O.J. Mayo and the ripe system

Dick Vitale's right: The NBA's age limit has created a fertile field for collegiate fraud.


King Kaufman
May 13, 2008 1:45AM (UTC)

It's a pretty good indication that whatever program you're operating isn't working the way it's supposed to when, in response to it, Dick Vitale, the world's foremost promoter of the idea that college basketball represents all that is good and pure about young people, goes off on a rant about the concept of the "student-athlete" being a fraud.

USA Today quotes ESPN's star college hoops analyst as he turns all kinds of colors over reports that USC freshman phenom O.J. Mayo -- I hope you're sitting down, because this is shocking -- accepted cash and other gifts for three years as a high schooler and in his one season at Southern Cal.

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Those gifts would be against the rules of both high school athletics and the NCAA, of course. Mayo has announced he'll skip his sophomore season, not to mention the second semester of his freshman year, to enter the NBA draft.

Mayo, as well as such one-and-done stars of the past two years as Greg Oden, Kevin Durant, Kevin Love and Michael Beasley, were forced into one year of college ball by the NBA's 2-year-old age limit. Before that rule was enacted, they'd have gone into the NBA draft straight out of high school and earned their keep honestly.

NBA commissioner David Stern had grown concerned that his league was filling up with bad characters who had shunned college. Bad-for-the-game types like Kevin Garnett and Kobe Bryant and Tracy McGrady and LeBron James. Their nefarious influence just couldn't be overcome by the college-bred refinement of a Ron Artest or the campus-forged superstardom of a Casey Jacobson.

So he pushed through the age limit, forcing high school phenoms to cool their heels for a year, pretending to be interested in an education even though they and everybody else know they'll be gone from the campus by the time most frosh are just figuring out where the bathrooms are.

Of course the real reason for the age limit, and why the NBA wanted it to be 20, not 19, is that the league would rather young players build their brand and improve their game on somebody else's dime. A famous college player who's two years more advanced than an almost unknown high school player is better for business, even before counting the two years' salary he didn't have to be paid, and the two-year delay in getting the kid to his free-agency years.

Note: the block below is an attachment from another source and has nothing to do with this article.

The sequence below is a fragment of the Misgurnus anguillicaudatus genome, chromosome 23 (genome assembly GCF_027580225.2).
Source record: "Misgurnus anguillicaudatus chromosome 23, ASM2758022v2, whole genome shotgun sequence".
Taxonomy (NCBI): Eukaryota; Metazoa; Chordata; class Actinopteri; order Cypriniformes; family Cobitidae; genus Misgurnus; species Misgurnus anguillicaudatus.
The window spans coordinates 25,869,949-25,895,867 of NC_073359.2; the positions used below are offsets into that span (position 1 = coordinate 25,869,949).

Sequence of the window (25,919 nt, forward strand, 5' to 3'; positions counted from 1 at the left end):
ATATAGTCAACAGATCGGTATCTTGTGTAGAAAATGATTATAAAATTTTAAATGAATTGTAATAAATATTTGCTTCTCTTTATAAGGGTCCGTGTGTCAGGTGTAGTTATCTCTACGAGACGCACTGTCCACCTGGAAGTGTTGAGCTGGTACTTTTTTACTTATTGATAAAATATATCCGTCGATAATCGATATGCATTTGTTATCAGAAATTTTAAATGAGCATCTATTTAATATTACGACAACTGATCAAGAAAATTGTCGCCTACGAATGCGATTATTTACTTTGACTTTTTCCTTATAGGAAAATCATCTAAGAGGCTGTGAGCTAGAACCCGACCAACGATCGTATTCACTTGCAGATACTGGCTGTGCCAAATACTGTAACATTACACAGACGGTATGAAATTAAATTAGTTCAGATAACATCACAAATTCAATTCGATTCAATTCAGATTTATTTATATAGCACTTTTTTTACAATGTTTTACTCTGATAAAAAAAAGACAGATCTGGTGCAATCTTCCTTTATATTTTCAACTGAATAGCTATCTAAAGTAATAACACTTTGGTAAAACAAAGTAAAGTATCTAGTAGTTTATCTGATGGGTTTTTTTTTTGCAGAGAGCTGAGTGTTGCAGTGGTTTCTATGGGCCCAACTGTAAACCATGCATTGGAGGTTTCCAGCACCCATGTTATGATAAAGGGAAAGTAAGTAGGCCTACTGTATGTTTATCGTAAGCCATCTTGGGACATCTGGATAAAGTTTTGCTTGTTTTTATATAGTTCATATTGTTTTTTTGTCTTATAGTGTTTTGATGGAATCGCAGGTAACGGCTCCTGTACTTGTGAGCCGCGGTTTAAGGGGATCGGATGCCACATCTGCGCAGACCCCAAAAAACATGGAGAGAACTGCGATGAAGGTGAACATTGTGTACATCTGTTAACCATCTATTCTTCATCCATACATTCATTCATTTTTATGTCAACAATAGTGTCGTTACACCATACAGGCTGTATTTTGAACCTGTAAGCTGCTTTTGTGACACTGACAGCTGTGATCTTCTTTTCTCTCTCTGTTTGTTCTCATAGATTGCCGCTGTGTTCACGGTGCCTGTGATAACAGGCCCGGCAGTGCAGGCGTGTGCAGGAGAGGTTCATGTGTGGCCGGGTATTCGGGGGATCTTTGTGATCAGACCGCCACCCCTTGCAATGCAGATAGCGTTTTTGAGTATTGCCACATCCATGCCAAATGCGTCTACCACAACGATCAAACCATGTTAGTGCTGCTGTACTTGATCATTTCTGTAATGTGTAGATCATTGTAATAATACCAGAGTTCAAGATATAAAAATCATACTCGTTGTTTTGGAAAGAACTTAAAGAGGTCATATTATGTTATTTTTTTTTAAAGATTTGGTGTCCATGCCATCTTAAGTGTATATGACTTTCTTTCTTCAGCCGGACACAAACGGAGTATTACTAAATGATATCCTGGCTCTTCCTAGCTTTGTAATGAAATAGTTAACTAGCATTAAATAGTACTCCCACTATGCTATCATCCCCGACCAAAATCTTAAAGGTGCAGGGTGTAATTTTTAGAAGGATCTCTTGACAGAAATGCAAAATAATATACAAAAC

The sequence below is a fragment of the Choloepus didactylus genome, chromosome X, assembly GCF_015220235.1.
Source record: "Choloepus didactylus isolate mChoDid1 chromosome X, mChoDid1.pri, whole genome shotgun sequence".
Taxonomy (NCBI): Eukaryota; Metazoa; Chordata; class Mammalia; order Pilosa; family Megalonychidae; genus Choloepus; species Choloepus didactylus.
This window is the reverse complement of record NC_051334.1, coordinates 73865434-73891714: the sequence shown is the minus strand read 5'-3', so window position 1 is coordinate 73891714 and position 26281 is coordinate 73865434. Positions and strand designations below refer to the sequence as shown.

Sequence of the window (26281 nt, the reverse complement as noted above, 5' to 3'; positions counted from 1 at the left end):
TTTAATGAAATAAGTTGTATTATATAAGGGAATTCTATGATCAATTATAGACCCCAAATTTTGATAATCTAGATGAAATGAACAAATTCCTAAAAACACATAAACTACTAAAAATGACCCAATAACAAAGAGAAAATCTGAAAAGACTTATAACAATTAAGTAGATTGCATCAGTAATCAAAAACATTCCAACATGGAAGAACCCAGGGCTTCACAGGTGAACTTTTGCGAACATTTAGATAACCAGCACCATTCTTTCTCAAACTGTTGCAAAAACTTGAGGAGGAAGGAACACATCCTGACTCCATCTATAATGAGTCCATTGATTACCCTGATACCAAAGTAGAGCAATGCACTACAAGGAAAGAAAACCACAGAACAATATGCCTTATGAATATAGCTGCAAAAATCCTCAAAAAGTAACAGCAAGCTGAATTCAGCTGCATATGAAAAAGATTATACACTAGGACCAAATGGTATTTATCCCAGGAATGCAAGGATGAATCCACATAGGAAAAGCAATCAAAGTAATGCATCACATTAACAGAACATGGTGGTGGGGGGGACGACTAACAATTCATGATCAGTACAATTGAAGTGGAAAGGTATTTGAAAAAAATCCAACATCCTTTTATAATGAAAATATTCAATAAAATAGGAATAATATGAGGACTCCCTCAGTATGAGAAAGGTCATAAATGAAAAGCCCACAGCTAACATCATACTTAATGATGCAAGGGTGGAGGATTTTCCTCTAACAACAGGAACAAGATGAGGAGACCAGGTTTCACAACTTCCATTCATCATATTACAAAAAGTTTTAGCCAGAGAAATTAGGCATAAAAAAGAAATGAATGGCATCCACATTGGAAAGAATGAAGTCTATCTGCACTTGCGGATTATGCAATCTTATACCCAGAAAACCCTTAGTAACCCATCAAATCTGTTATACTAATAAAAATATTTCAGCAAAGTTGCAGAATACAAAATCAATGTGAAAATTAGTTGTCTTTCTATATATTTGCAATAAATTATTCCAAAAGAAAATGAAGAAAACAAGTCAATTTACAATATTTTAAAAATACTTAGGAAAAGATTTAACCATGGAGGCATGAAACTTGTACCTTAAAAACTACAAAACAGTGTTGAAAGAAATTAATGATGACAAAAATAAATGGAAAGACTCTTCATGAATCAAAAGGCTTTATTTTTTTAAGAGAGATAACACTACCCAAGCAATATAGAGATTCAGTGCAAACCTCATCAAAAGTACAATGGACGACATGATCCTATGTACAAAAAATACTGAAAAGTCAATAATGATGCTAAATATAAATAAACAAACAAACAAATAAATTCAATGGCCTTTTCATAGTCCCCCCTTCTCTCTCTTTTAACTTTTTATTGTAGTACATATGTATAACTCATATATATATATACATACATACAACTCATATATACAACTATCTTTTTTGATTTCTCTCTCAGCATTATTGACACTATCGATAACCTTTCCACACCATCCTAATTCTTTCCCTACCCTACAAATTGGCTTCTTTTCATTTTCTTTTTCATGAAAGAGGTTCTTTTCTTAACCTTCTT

The NBA settled for one year.

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And if you wanted to invent a system ripe for abuse, for under-the-table payments and academic fraud, let's say, you couldn't do much better than this one. These kids aren't even on campus long enough to care about the place. A few years from now, when the players then attending USC will be paying for Mayo's alleged crimes with postseason and TV bans and scholarship reductions, Mayo will be hard-pressed to remember what USC was.

USC? That was that place I played for a few months and we finished third, right? No, wait. That was the Vegas Summer League.

"It is sad and this one year and done should be done away with," USA Today quotes Vitale saying. "Kids like Mayo, Beasley, LeBron James, Kobe Bryant and Kevin Garnett should all be allowed to make the transition from high school to the pros if they want to go.

"And those that do come to college should have to stay three years, like in baseball, and give stability to the college game and even the NBA because then these kids [who remain in school] would be ready to play in the league. The lottery guys should be allowed to go instead of this fraudulent situation of them being student athletes. Give me a break."

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That three-year thing sounds sort of reasonable -- give the kids a choice, and then make them commit to it. I'll vote for that as soon as the coaches face the same requirement.

I think the change should go the other way. Let the kids have more freedom. A college player who declares for the draft and doesn't get picked, or who declares and changes his mind before draft day, should be allowed back into college basketball. If the concern is to "give stability to the college game," why make it so easy for the better players to lose their eligibility?

I'd go even further: I'd let 'em back into the college game after they've played pro ball, within limits. Kid leaves college early, tries out for an NBA team, gets cut or appears in half a dozen games? Let him come back.

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Now, I hear your complaint, John and Marsha Collegebooster. That would essentially turn college basketball into a minor league for the NBA.

No it wouldn't. That job's been done. Ask O.J. Mayo what the difference was between playing for USC and playing for a D-League team. If he were honest, he'd probably give an answer that would have very little to do with basketball and a lot to do with a favorite participatory sport among all college students, not just athletes.

Beyond that, the minor leagues are the minor leagues. The people running it can either be honest about it or not. And if they're not honest, they shouldn't be surprised when the players, for whom honesty is so expensive, aren't honest either.

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King Kaufman

King Kaufman is a senior writer for Salon. You can e-mail him at king at salon dot com. Facebook / Twitter / Tumblr

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